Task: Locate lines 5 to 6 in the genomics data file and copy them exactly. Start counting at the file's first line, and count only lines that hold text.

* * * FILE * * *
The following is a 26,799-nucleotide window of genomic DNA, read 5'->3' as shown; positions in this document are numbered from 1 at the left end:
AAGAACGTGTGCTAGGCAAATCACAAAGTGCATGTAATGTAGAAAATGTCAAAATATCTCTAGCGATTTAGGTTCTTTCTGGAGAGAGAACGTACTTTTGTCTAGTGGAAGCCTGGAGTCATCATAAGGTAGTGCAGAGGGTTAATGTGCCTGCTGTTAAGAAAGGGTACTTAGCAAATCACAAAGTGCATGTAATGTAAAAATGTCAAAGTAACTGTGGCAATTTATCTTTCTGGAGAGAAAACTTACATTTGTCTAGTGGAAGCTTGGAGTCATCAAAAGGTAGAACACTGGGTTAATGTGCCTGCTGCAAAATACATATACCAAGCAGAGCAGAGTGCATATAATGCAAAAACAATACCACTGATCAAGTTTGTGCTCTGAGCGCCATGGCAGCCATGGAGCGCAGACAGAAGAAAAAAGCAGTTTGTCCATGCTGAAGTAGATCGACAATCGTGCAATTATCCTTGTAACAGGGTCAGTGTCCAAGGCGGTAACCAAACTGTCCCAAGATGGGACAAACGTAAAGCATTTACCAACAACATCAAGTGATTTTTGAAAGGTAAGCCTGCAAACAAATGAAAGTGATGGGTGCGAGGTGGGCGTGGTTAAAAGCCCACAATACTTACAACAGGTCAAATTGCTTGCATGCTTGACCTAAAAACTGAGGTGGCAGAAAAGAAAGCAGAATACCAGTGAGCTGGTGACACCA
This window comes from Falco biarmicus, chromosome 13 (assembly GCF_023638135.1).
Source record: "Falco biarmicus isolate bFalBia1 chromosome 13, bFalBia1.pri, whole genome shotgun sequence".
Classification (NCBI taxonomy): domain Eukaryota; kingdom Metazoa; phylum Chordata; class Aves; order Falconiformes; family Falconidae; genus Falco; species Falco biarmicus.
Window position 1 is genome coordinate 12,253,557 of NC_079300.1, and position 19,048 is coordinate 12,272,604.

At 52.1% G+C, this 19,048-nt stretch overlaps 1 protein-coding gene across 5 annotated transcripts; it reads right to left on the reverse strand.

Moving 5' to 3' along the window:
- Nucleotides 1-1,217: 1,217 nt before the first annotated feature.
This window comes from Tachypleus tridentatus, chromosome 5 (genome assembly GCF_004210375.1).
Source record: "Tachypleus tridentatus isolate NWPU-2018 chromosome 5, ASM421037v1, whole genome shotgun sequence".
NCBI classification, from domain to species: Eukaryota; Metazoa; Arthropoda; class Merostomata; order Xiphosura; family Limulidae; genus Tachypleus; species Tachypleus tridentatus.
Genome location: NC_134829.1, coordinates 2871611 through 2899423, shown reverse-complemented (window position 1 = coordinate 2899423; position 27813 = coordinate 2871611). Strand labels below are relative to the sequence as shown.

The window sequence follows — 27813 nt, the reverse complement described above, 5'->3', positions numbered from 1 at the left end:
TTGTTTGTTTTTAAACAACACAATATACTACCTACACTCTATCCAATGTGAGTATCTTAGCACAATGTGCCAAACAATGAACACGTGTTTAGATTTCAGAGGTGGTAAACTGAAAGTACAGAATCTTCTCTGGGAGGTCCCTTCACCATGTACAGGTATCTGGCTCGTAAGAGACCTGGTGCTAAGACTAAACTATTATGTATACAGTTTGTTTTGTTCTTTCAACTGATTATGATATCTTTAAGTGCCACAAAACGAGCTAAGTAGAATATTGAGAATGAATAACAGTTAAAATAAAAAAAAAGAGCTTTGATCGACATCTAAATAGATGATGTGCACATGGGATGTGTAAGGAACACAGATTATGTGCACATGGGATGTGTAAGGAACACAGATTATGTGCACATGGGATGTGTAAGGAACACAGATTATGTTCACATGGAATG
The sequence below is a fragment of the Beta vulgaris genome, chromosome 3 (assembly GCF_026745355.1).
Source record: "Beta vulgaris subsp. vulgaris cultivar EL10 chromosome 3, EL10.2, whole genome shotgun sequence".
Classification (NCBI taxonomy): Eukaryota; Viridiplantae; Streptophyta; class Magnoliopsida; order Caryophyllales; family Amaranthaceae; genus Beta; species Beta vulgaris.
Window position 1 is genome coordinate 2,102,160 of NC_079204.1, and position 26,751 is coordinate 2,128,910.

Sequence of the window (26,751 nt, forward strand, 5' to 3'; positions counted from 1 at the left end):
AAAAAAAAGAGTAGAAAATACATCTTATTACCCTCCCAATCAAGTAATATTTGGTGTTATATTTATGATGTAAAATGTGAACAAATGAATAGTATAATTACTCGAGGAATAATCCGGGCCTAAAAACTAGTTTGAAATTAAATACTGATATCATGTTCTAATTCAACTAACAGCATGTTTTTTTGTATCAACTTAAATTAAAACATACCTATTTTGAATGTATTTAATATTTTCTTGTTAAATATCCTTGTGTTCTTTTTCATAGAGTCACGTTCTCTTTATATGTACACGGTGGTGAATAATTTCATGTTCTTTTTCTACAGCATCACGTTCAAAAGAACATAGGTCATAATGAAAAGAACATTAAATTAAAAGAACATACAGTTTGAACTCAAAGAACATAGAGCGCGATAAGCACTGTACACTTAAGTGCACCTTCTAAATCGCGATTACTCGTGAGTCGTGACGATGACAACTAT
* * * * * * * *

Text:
Classification (NCBI taxonomy): domain Eukaryota; kingdom Metazoa; phylum Chordata; class Aves; order Falconiformes; family Falconidae; genus Falco; species Falco biarmicus.
Window position 1 is genome coordinate 12,253,557 of NC_079300.1, and position 19,048 is coordinate 12,272,604.